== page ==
Putting your life on the Lime
Piers Zajac-Wiggett and Walter Naera decided that Lime scooters were the perfect conveyance to go to an after-work celebration last Friday in downtown Tauranga.
“It’s my last day at the Electoral Commission and I’m moving on to a new role,” says Piers.
“We’re just heading out for an end-of-session celebration.”
“And we’re not driving,” says Walter. “We’re riding scooters. We’re just finishing work and heading out there now.”
“Going to the Barrel Room,” says Piers. “A short ride.”
“Then we’re getting picked up,” says Walter. “Got to be responsible.”
On Thursday, October 29, Lime scooters appeared on streets around Tauranga. They have been released on a trial basis as Tauranga City Council looks to provide different transport solutions for getting around the city.
Lime scooters have been a debate subject on social media, with many people not in favour of them due to safety reasons.
In a statement released earlier this month, council says it believes micro-mobility platforms like Lime scooters is an attractive option for some in the city.
The scooters will be able to be ridden all over Tauranga. However, geofencing technology will automatically reduce speeds in certain areas to make it safer for users and pedestrians.
Speeds will be limited to 15km per hour in the city centre, Greerton Village, and downtown Mount Maunganui.
The scooters will not be able to be ridden on Mauao trails, cemeteries or on unsealed paths in council parks and reserves.
Piers says he hasn’t ridden many scooters before and has his own scooter.
“It’s my third ride in the last two weeks,” says Piers.
“I’ve ridden them in Christchurch,” says Walter.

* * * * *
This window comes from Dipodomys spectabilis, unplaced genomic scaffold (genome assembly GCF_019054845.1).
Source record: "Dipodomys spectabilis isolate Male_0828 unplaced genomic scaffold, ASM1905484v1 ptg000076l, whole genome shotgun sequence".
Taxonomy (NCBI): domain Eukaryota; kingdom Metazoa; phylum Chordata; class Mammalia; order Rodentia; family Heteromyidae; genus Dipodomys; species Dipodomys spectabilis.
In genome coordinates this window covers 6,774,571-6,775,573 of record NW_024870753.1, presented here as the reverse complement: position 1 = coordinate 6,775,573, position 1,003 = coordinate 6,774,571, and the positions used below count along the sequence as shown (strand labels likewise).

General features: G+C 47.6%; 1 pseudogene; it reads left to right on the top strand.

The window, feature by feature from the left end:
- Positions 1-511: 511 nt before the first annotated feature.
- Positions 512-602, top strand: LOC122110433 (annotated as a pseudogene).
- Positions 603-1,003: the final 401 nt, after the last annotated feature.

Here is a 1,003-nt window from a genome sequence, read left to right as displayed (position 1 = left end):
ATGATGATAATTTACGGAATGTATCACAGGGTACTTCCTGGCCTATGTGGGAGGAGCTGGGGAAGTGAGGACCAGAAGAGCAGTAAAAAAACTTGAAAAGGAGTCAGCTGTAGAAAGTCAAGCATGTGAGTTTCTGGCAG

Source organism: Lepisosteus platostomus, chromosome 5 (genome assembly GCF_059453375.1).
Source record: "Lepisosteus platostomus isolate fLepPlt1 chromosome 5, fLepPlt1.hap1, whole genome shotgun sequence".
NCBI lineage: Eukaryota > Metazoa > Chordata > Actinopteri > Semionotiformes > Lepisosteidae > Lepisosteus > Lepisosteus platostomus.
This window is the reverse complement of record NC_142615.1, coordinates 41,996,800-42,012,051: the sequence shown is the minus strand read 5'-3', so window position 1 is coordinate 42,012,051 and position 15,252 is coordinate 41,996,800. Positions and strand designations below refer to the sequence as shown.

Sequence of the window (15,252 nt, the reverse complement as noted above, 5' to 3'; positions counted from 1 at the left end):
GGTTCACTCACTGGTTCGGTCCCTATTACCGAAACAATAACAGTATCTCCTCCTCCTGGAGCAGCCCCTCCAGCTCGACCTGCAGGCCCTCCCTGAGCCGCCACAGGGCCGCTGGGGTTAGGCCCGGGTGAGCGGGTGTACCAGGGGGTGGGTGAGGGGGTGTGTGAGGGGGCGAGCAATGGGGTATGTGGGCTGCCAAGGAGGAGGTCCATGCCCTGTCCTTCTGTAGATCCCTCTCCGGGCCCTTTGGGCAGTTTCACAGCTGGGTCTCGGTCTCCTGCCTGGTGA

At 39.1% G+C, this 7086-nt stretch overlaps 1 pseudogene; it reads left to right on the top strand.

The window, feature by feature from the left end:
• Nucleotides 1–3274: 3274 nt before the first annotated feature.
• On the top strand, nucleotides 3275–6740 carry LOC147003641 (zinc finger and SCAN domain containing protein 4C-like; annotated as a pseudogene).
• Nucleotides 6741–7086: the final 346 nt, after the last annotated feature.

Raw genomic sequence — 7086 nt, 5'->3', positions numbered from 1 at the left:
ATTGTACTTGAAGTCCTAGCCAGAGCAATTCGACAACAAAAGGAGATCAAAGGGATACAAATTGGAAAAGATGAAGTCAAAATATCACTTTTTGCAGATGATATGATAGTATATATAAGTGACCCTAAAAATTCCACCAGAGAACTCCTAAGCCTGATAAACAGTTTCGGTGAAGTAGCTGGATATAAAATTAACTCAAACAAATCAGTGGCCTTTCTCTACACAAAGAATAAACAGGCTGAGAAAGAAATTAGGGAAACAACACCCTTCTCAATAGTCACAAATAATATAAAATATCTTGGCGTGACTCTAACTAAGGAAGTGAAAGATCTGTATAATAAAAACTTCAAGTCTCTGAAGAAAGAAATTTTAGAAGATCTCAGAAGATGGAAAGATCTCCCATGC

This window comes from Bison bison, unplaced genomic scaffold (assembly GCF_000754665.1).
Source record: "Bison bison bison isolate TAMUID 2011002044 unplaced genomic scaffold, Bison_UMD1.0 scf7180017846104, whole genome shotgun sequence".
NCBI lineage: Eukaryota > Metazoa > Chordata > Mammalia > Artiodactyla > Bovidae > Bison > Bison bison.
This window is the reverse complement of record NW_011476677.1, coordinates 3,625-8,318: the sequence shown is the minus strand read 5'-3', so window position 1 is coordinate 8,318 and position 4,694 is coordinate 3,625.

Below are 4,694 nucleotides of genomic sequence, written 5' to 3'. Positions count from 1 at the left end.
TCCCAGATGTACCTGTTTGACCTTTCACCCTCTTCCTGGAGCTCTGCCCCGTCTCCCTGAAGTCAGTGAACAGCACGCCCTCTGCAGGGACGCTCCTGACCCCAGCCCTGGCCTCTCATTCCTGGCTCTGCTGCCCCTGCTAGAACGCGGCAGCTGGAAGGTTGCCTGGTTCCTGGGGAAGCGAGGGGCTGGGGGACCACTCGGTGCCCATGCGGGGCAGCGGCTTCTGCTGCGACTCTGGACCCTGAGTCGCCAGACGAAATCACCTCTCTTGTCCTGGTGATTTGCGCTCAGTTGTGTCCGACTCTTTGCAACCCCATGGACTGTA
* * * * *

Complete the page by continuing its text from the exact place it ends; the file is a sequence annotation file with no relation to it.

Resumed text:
“Rode around on holiday down there.”
The pair think the scooters are handy and not hard to learn to ride.
“It saves a walk,” says Piers. “And it’s a novelty.”
Walter gives some tips for not falling off.
“You balance your weight to the back,” says Walter. “Don’t lean forward but have your arms fully extended. And then that way if you hit something you can absorb with your arms. And don’t go fast.”
He thinks scooter riders around Tauranga should really be wearing helmets.
“But they’re not attached or available, so unless you come to work with one, or bring one with you…”
He doesn’t know how fast he can go on the Lime scooters.
“We’re not going to try the speed out right now because it’s been raining.”
Walter thinks the scooters are probably only to be ridden on footpaths not roads.
“It doesn’t have indicators so no you really shouldn’t ride on the road on them.”
Hours of operation for the scooters will be 5am to 12am (midnight) seven days a week, with an earlier curfew of 10pm on Friday and Saturday in downtown Mount Maunganui and the city centre.
According to Lime’s terms and conditions, anyone aged 18 or older can use the e-scooters and users will be able to find and unlock them using an app on their phone.
Walter has final advice for beginners.
“Ride within your abilities. Keep your weight to the rear of the scooter at all times. If you’ve never ridden one before, don’t go fast.”